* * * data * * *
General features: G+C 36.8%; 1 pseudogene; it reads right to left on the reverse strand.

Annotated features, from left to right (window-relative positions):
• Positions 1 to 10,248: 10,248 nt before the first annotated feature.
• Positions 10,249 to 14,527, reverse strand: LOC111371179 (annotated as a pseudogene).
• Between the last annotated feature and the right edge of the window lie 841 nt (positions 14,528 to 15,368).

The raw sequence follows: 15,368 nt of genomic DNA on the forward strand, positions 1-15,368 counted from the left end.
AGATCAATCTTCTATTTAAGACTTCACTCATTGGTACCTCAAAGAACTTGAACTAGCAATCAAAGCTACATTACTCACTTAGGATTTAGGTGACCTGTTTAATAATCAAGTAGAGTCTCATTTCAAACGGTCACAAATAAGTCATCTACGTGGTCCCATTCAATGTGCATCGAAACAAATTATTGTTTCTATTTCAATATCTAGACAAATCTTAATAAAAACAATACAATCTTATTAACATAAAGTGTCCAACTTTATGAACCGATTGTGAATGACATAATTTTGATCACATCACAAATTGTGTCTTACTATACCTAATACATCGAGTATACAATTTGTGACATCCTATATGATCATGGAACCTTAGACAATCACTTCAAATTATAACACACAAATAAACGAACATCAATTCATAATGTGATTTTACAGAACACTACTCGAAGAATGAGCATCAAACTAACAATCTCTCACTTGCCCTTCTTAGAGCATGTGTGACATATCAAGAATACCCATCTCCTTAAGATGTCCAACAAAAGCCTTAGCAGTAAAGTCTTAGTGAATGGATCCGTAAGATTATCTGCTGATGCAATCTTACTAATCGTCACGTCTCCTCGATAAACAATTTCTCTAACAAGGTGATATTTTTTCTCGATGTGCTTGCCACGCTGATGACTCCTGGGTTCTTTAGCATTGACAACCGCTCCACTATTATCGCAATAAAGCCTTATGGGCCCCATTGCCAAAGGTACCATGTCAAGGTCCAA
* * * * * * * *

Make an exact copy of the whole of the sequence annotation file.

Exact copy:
General features: G+C 36.8%; 1 pseudogene; it reads right to left on the reverse strand.

Annotated features, from left to right (window-relative positions):
• Positions 1 to 10,248: 10,248 nt before the first annotated feature.
• Positions 10,249 to 14,527, reverse strand: LOC111371179 (annotated as a pseudogene).
• Between the last annotated feature and the right edge of the window lie 841 nt (positions 14,528 to 15,368).

The raw sequence follows: 15,368 nt of genomic DNA on the forward strand, positions 1-15,368 counted from the left end.
AGATCAATCTTCTATTTAAGACTTCACTCATTGGTACCTCAAAGAACTTGAACTAGCAATCAAAGCTACATTACTCACTTAGGATTTAGGTGACCTGTTTAATAATCAAGTAGAGTCTCATTTCAAACGGTCACAAATAAGTCATCTACGTGGTCCCATTCAATGTGCATCGAAACAAATTATTGTTTCTATTTCAATATCTAGACAAATCTTAATAAAAACAATACAATCTTATTAACATAAAGTGTCCAACTTTATGAACCGATTGTGAATGACATAATTTTGATCACATCACAAATTGTGTCTTACTATACCTAATACATCGAGTATACAATTTGTGACATCCTATATGATCATGGAACCTTAGACAATCACTTCAAATTATAACACACAAATAAACGAACATCAATTCATAATGTGATTTTACAGAACACTACTCGAAGAATGAGCATCAAACTAACAATCTCTCACTTGCCCTTCTTAGAGCATGTGTGACATATCAAGAATACCCATCTCCTTAAGATGTCCAACAAAAGCCTTAGCAGTAAAGTCTTAGTGAATGGATCCGTAAGATTATCTGCTGATGCAATCTTACTAATCGTCACGTCTCCTCGATAAACAATTTCTCTAACAAGGTGATATTTTTTCTCGATGTGCTTGCCACGCTGATGACTCCTGGGTTCTTTAGCATTGACAACCGCTCCACTATTATCGCAATAAAGCCTTATGGGCCCCATTGCCAAAGGTACCATGTCAAGGTCCAA